This article was originally published by Jon Militimore at The Foundation for Economic Education.
In mid-August, New Zealand Prime Minister Jacinda Ardern announced a nationwide lockdown when a single case of COVID-19 was detected.
“Stay local. Do not congregate,” Ardern said. “Don’t talk to your neighbors. Please, keep to your bubbles.”
Seven weeks later, following a weekend that saw thousands of New Zealanders break stay-at-home orders to demonstrate against the government’s lockdown, New Zealand made a sharp reversal, the New York Times reported.
On Monday, New Zealand gave in.
Prime Minister Jacinda Ardern acknowledged an end to the elimination strategy seven weeks into a lockdown that has failed to halt an outbreak of the Delta variant, announcing that restrictions would be gradually lifted in Auckland, the country’s largest city.
“We’re transitioning from our current strategy into a new way of doing things,” Ms. Ardern told reporters. “With Delta, the return to zero is incredibly difficult, and our restrictions alone are not enough to achieve that quickly. In fact, for this outbreak, it’s clear that long periods of heavy restrictions has [sic] not got us to zero cases.”
“What we have called a long tail,” she added, “feels more like a tentacle that has been incredibly hard to shake.”
Lockdowns: A Failed Paradigm
As I wrote when New Zealand announced its “zero COVID” strategy—employing sweeping lockdowns, extensive testing, closed borders, and strict quarantine mandates and contact tracing systems at the first sign of the virus—the decision to lock down contradicted an abundance of evidence that indicated lockdowns are ineffective in controlling the spread of the virus and COVID deaths—regardless of their intensity.
“Stringency of the measures settled to fight pandemia, including lockdown, did not appear to be linked with death rate,” concluded researchers in a study by Frontiers in Public Health.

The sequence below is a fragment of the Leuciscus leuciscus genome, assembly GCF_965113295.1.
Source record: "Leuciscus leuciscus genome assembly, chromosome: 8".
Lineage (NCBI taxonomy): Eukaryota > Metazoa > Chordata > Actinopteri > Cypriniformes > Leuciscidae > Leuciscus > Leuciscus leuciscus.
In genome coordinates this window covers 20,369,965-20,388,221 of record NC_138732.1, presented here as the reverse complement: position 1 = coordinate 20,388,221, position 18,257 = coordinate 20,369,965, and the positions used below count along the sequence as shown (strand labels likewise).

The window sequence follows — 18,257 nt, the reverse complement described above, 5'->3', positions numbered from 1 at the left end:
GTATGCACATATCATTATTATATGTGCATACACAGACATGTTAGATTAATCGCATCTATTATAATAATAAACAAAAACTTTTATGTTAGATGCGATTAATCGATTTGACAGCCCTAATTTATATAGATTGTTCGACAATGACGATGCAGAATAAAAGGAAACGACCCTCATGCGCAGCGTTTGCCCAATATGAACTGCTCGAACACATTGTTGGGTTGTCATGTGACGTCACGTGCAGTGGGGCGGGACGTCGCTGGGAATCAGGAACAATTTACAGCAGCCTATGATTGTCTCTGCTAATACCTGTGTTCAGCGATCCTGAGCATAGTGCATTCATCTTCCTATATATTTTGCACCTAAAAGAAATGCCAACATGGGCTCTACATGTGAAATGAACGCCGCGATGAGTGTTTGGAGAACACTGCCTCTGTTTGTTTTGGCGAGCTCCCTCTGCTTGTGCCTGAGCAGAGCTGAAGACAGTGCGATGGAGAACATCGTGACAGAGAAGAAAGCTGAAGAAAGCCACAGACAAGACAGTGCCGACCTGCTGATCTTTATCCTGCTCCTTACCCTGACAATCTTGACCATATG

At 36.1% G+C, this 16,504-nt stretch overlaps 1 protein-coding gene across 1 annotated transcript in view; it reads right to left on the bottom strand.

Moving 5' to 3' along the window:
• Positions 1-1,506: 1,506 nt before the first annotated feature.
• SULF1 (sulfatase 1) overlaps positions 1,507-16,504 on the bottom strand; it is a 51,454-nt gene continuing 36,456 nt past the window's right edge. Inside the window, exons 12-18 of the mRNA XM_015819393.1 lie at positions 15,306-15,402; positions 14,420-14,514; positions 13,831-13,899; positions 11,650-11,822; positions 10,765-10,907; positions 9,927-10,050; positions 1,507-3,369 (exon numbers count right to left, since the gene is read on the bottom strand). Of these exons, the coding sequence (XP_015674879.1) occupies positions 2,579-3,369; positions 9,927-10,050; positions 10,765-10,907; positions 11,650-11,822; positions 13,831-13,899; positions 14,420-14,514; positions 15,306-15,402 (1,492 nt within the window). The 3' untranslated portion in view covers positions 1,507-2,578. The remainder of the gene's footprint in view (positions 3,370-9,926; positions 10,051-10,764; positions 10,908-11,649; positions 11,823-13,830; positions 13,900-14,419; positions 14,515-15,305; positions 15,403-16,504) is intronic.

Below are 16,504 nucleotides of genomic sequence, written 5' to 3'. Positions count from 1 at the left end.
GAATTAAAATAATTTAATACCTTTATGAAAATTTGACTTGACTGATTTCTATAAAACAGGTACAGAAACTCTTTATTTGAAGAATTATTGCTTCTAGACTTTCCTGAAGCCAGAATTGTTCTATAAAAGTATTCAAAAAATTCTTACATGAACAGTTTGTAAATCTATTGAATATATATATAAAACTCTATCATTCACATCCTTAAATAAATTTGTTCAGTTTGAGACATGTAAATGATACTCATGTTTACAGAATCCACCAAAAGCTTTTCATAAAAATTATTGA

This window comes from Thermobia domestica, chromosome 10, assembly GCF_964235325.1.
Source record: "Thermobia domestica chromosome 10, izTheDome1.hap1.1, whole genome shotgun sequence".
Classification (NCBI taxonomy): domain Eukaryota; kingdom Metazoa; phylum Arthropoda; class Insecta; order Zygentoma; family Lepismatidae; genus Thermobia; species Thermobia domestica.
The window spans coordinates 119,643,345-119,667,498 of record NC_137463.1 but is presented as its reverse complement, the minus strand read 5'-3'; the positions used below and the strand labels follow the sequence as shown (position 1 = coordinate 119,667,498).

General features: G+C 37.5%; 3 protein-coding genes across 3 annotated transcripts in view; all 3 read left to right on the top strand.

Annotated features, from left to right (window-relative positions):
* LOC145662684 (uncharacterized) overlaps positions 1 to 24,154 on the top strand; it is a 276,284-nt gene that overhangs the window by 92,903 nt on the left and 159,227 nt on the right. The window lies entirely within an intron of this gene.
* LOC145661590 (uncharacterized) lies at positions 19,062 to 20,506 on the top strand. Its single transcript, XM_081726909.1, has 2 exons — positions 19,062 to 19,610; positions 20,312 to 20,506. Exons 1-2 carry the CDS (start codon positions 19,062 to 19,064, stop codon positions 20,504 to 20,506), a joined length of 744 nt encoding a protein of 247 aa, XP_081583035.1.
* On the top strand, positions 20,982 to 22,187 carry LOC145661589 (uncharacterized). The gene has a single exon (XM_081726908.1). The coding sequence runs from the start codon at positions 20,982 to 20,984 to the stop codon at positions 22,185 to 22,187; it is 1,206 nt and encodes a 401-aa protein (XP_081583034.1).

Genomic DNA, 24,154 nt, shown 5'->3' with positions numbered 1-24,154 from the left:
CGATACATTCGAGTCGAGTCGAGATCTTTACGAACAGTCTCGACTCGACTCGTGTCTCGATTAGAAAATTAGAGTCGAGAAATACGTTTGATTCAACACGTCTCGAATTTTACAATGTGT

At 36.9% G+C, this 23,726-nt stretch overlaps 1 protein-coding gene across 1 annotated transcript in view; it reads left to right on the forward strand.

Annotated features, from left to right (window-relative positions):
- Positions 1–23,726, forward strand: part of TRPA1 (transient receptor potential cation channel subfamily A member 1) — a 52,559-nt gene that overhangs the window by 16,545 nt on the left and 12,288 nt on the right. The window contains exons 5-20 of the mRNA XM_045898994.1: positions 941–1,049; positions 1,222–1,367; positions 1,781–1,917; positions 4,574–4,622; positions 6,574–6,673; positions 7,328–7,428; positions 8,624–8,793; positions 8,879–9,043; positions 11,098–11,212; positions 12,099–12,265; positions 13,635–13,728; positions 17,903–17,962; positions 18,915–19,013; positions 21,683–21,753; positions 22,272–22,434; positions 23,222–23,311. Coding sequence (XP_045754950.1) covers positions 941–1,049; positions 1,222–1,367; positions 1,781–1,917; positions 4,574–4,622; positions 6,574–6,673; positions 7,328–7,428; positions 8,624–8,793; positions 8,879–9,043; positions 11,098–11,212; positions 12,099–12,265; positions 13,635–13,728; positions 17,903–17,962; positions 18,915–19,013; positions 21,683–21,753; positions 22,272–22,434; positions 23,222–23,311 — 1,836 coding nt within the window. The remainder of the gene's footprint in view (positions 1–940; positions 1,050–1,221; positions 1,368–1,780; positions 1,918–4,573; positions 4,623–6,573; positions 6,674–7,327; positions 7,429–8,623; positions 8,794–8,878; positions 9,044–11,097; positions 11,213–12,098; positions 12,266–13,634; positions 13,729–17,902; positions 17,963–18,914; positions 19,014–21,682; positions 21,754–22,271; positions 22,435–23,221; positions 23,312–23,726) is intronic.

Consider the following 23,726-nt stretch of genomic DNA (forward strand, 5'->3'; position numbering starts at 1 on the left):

The study was just one of the dozens of studies that show no relationship between lockdowns or lockdown stringency and virus control.
The adverse effects of lockdowns, however, are well documented and undeniable: millions of businesses destroyed, tens of millions of jobs lost, widespread mental health deterioration, increased child obesity, a resurgence in global poverty, and surges in suicide and drug overdoses.
A brief history of government's COVID response efforts.
— Jon Miltimore (@miltimore79) June 16, 2021
Despite this evidence, officials in New Zealand decided to implement a “level 4” lockdown—the highest alert level in its system—in pursuit of its “zero COVID” strategy.
However, though New Zealand is now abandoning its efforts to eradicate the virus, the country is continuing its use of lockdowns in the hope of mitigating the spread of COVID-19. As the Times notes, Ardern has rolled out a three-stage plan in an effort to “make everyday life a little easier.”
“Starting on Tuesday, residents of Auckland, for the first time since August, will be permitted to meet with members of other households outdoors,” the Times reports. “Younger children will return to classrooms, and there will be a more permissive approach to outdoor exercise at the city’s parks, nature reserves, and beaches.”
Ardern said New Zealand will not lift its lockdown entirely until widespread vaccination is achieved. Currently, about 79 percent of New Zealanders 12 and older have received at least one shot, while 48 percent are fully vaccinated, a rate that is well below most European nations and the vast majority of US states.